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View from the enemy: AS Roma dealing with injuries, Salah’s departure, increased competition in Serie A

Q&A with SB Nation’s AS Roma blog, Chiesa Di Totti ahead of church on Wednesday night

AS Roma v Hellas Verona FC - Serie A Photo by Paolo Bruno/Getty Images

Chelsea return to Champions League competition this week, as last year’s second place finishers in the Serie A, AS Roma, come to town. Ahead of Wednesday’s night football under the bright European lights, I exchanged a few questions and answers with Bren, Lord Commander of SB Nation’s Roma blog, Chiesa Di Totti — be sure to check out the reverse version of this over there. Thanks, Bren!

WAGNH: Serie A is looking like a stronger league this season, with many teams looking capable of challenging Juventus's dominance. What are Roma's prospects in that regard? Can they repeat or better last year's second place finish?

CDT: At the outset of the season, I would have said there was a legitimate five-horse race for the top two spots, with Juventus holding a slight edge simply due to their dominance on and off the pitch, but now that we're two months into this thing, it's shifted a bit. Juve is now level with Lazio for third place, trailing Napoli and Inter Milan, respectively. Roma, meanwhile, are in fifth place, four points off the top three with a game in hand. So at this point, it's looking like a dead heat for the Scudetto between Inter, Juve and Napoli, with Roma and Lazio likely fighting for that Champions League qualification spot. Roma simply had too much upheaval where it mattered most (on the touchline) and haven't really pasted together a run of strong form yet, at least not against opponents of any note, so barring some massive reversal of fortune, I don't see another second place finish. Which is fine by me, it's a tormenting existence.

WAGNH: Edin Dzeko, Ballon d'Or nominee. Thoughts?

CDT: I'm at a loss for words honestly. On the one hand, it shouldn't be a surprise because he put up some prolific numbers with Wolfsburg and City, but his debut season with Roma was so woeful that the turn around has caught many of us off guard. Having watched him so closely over the past few seasons, he's really so much more of a complete player than I ever imagined. Passing, play making, hold up play, he does it all. He doesn't have a chance in hell of winning the award, but the recognition has value in and of itself; a 39 goal campaign is nothing to sneeze at.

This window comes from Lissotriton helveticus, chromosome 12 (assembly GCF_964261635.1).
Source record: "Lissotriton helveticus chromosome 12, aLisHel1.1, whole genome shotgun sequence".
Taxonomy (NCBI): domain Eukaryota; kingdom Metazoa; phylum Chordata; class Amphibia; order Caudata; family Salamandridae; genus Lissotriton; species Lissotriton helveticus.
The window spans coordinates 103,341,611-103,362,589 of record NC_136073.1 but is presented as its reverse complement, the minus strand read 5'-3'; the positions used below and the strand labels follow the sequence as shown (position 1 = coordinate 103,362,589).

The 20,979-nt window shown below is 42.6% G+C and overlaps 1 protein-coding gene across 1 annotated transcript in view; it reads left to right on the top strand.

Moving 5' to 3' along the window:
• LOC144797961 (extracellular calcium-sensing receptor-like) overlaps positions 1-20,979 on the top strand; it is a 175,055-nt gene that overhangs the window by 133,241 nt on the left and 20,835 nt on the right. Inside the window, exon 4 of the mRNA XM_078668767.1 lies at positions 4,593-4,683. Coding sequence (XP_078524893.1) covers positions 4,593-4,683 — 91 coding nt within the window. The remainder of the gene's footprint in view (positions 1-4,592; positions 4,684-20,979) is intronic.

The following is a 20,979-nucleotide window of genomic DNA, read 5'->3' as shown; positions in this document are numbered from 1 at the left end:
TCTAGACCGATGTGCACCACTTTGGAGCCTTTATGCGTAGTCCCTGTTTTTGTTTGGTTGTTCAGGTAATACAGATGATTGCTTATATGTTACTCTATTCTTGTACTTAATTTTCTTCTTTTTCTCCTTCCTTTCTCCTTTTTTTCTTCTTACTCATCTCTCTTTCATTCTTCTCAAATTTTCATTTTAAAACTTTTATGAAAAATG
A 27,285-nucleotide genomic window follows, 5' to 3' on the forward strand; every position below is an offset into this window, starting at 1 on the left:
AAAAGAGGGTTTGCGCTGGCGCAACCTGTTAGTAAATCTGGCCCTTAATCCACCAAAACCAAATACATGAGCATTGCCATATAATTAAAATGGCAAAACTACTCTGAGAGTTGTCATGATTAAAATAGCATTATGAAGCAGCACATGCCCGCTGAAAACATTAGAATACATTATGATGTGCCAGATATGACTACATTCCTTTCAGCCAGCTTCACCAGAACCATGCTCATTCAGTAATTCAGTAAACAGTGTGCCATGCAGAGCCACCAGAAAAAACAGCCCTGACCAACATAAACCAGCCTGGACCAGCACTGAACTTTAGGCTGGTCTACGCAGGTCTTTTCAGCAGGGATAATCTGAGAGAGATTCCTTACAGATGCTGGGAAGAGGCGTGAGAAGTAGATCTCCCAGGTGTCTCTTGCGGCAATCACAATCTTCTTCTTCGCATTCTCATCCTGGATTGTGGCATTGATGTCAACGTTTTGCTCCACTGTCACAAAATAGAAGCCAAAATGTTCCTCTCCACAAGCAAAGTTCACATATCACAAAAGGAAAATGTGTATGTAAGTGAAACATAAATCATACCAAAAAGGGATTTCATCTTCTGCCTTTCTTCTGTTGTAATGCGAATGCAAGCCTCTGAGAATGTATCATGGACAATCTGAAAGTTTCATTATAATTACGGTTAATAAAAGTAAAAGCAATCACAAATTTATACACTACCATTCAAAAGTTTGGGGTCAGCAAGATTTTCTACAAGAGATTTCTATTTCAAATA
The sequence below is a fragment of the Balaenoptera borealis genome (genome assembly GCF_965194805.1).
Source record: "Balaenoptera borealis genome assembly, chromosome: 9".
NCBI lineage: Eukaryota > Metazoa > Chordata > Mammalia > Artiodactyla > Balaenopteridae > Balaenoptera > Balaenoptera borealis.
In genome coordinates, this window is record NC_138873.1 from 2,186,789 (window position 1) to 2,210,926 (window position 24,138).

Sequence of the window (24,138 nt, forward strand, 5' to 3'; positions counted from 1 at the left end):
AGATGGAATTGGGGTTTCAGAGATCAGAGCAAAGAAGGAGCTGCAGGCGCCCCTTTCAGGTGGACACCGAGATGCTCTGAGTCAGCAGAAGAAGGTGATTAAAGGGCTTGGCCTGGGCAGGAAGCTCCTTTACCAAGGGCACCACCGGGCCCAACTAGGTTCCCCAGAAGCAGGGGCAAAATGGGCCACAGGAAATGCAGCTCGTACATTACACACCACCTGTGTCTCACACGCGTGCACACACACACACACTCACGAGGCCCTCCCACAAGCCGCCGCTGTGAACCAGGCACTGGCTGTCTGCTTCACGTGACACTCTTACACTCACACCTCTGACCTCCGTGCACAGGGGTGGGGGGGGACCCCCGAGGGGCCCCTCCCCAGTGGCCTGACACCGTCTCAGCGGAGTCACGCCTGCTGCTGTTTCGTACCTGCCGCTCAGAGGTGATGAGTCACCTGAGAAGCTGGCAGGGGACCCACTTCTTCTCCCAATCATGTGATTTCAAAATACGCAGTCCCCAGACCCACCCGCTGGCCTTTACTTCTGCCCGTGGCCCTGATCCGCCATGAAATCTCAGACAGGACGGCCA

WAGNH: How much is Mo Salah missed? Is El Shaarawy ready to be the star I always believed he could be?

CDT: Ugh, don't get me started. If you've watched much of Liverpool, which I'm sure you have, you've no doubt seen the swings and roundabouts associated with Salah--he misses a lot of chances--but he's just so incredibly athletic that he puts himself in promising positions so frequently that the good often outweighs the bad; he's one of the best right wingers in the game, one who Roma sold dramatically short. So, yeah, we miss him; he certainly hasn't tactically replaced by Eusebio Di Francesco yet. As far as El Shaarawy is concerned, he's getting there bit by bit. He's been around so long, we tend to forget he's only 24-years-old, and while the chances of him being a global icon have vanished, he can certainly carve out a nice career as a 10 to 15 goals per year type of player, which, even though he's not a superstar, has tremendous value. He's a game changer based on athleticism alone and EDF seems to prefer him, so his production should pick up soon.

WAGNH: What is going on with Radja Nainggolan's hair? Do you think his transfer to Chelsea will ever materialize as it's been rumored since Conte had been confirmed as our new head coach?

CDT: Well, he's had a variety of hairstyles since coming to Roma a few years ago. In fact, I challenge you to find a "normal" looking picture of him. My personal favorite is either the standard bleached mohawk or the spiral hairdo he had three years ago, which I hope was a nod to Flea from the Soul to Squeeze video. He'll also be 30 in the spring, so I'm thinking that transfer is dead in the water. While I wouldn't doubt some English teams would pay a hefty sum for a guy with only a few years of peak production left, it would pale in comparison to what they could've gotten for him the past two summers, and he just means so, so much to the fans of Roma, I have a hard time seeing that marriage dissolving.

WAGNH: How big of a problem is losing Kostas Manolas for this game? Does it prompt a tactical reshuffle? What is the likely strategy for Di Francesco in this game?

CDT: It's big, real big. Federico Fazio had a bit of a rebirth last season under Luciano Spalletti, largely due to the amorphous three-man backline, but Di Francesco is a firm 4-3-3er, a formation that doesn't suit him, making Manolas' contributions all the more important. Making matters even worse, Roma has, like, no other alternative. Juan Jesus, a reserve utility man at best, will likely lineup alongside Fazio, which is a living nightmare. Daniele De Rossi has been pressed into service as a centerback before, and desperate times call for desperate measures, so I'd opt for that...but yeah, it could be a bloodbath.

WAGNH: Prediction for Wednesday's game?

CDT: I really want to predict a Roma victory, believe me, but I just don't see it, they're simply too injured at the moment. With men missing in attack and defense, they're weakened at both ends. Couple that with a frustrating loss over the weekend and traveling to London, this could go sour real soon. However, just as they did against Atletico, Roma can still stifle an opponent and play for a draw. Between De Rossi, Nainggolan and Kevin Strootman, Roma's midfield can strangle even the most fluid of attacks.

Roma 1, Chelsea 1.

Thanks again to Bren! Be sure to visit Chiesa Di Totti for all your AS Roma needs.

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